Here is one of the most popular wireless monitoring devices on the market:

Continuous Electronic Fetal Monitoring

Continuous Fetal Monitoring is a method for recording the fetal heart tracings that is associated with restriction of movement and a higher cesarean rate than other monitoring methods. It has been proven across numerous studies to only increase cesarean rates and not improve outcomes. ​It is conducted with a machine and the mother's movement if often restricted through the wires that connect to the machine. It is common for the nurse to monitor multiple women at one time from the main desk which is located outside of the labor rooms. She may come in occasionally to adjust the monitor and thereby leaving her desk and is unable to watch the other machines when she attends to one of the moms under her care. This may be stressful for the nurse and is one reason that women often get told to lie in bed and not move. When a laboring mom lies on her back in particular it can slow labor, make labor more painful and result in a request for drugs. When a mother is restrained it may also reduce the blood and oxygen flow to the baby. Insist on freedom of movement and let your partner negotiate with the staff. Your ability to move, work with gravity and listen to your body ultimately protect the baby, protect you and may shorten your labor. If you want to be off the bed, the nurses may need to adjust the monitors more frequently than they like, but it is worth it for your and your baby's safety. 

TIP: Make the nurses a snack basket to thank them for their hard work. Place chocolate, energy bars, nuts and other healthy delicious snacks in there to give them energy and love. They are often overworked and have a very stressful job. It is unpredictable, and they are on their feet a ton. They will most likely appreciate the thought and the nourishment. This will help smooth the way for asking them to do more work.

Your partner can thank them for taking the time to help you relax, move freely and work with your body to give birth according to your individual needs. A little gratitude goes a long way. If they do not come around, ask for a different nurse, ask to speak with the head nurse or ask for a patient advocate.

It is also helpful to know that misinterpretation of data is a contributing factor to high cesarean rates:

The unnecessary performance of cesarean deliveries for abnormal or indeterminate fetal heart rate tracings can be attributed to limited knowledge about the ability of the patterns to predict neonatal outcomes and the lack of rigorous science to guide clinical response to the patterns

Intrapartum electronic fetal heart rate monitoring of the high-risk obstetric patient is thought to improve the perinatal outcome. A prospective randomized study of 483 high-risk obstetric patients in labor was carried out comparing the effectiveness of electronic fetal monitoring with auscultation of fetal heart tones. The infant outcome was measured by neonatal death, Apgar scores, cord blood gases, and neonatal nursery morbidity. There were no differences in the infant outcomes in any measured category between the electronically monitored group and the auscultated group. The cesarean section rate was markedly increased in the monitored group (16.5 vs. 6.8 per cent in the auscultated patients). The presumptive benefits of electronic fetal monitoring for improving fetal outcome were not found in this study.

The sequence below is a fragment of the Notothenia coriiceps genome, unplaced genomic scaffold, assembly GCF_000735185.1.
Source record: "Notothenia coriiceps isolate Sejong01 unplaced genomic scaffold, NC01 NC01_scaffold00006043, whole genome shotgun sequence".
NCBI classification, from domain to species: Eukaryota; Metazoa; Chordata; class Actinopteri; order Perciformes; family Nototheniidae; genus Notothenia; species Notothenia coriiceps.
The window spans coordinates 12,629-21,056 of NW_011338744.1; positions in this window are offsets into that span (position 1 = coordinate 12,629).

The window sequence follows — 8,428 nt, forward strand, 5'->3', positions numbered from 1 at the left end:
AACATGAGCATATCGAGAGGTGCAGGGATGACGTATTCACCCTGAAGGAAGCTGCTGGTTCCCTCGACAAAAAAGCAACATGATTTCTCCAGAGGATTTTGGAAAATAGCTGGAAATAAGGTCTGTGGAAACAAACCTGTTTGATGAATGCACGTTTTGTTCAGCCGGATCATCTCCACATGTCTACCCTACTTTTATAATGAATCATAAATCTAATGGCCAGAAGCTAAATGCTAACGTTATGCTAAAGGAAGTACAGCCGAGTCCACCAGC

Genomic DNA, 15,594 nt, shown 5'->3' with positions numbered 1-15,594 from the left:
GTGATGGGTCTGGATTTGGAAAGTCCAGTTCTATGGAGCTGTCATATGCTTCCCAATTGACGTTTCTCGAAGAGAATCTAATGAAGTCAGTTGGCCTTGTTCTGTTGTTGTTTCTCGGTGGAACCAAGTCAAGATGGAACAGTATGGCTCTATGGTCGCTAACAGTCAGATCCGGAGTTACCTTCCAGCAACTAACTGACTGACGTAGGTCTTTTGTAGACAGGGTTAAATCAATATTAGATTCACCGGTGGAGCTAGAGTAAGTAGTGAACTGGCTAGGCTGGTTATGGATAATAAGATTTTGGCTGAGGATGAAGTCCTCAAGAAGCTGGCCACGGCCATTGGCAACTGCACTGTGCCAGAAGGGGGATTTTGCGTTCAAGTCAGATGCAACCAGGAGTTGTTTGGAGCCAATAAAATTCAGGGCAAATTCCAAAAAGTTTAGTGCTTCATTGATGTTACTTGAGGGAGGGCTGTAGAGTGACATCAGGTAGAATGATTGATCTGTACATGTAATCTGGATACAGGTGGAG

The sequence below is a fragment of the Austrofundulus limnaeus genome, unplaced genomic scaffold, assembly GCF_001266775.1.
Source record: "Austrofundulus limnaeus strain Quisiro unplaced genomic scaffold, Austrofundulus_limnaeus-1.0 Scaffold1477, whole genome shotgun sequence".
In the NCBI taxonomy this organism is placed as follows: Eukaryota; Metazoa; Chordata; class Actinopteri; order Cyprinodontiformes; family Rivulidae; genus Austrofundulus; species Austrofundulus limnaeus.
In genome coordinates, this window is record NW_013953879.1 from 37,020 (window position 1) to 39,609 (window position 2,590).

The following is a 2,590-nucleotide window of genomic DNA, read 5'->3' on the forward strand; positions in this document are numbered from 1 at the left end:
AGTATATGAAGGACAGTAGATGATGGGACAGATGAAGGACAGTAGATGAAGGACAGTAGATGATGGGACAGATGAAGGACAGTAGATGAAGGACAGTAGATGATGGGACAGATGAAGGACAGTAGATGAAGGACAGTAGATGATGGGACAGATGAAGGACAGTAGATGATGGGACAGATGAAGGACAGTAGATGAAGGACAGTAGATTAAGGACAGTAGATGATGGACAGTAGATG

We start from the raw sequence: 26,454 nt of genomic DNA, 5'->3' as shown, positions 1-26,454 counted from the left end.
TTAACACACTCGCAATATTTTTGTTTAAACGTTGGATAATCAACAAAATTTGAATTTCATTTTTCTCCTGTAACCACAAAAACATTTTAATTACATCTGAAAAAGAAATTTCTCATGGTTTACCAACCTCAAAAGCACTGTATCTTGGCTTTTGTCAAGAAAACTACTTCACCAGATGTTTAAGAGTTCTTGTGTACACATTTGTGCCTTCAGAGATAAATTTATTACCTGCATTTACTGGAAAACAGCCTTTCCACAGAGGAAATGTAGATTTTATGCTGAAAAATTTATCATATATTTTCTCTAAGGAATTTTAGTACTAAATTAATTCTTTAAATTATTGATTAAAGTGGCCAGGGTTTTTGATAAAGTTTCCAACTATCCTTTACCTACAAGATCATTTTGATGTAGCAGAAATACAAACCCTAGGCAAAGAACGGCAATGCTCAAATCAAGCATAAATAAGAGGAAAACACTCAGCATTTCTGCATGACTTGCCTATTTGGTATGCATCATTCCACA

The reliability, validity, and efficacy of electronic fetal monitoring (EFM) remain matters of controversy. In fact, several professional organizations, including the American College of Obstetricians and Gynecologists, have endorsed the use of intermittent auscultation for low‐risk pregnant women. Nevertheless, in 1996, 83% of laboring women in the United States are monitored electronically. Nurses should encourage healthy, low‐risk pregnant women to weigh carefully decisions about the use of EFM.

"Don’t automatically initiate continuous electronic fetal heart rate (FHR) monitoring during labor for women without risk factors; consider intermittent auscultation (IA) first. Continuous electronic FHR monitoring during labor, a routine procedure in many hospitals, is associated with an increase in cesarean and instrumental births without improving Apgar score, NICU admission or intrapartum fetal death rates. IA allows women more freedom of movement during labor, enhancing their ability to cope with labor pain and utilize gravity to promote labor progress. Upright positions and walking have been associated with shorter duration of first stage labor, fewer cesareans and reduced epidural use."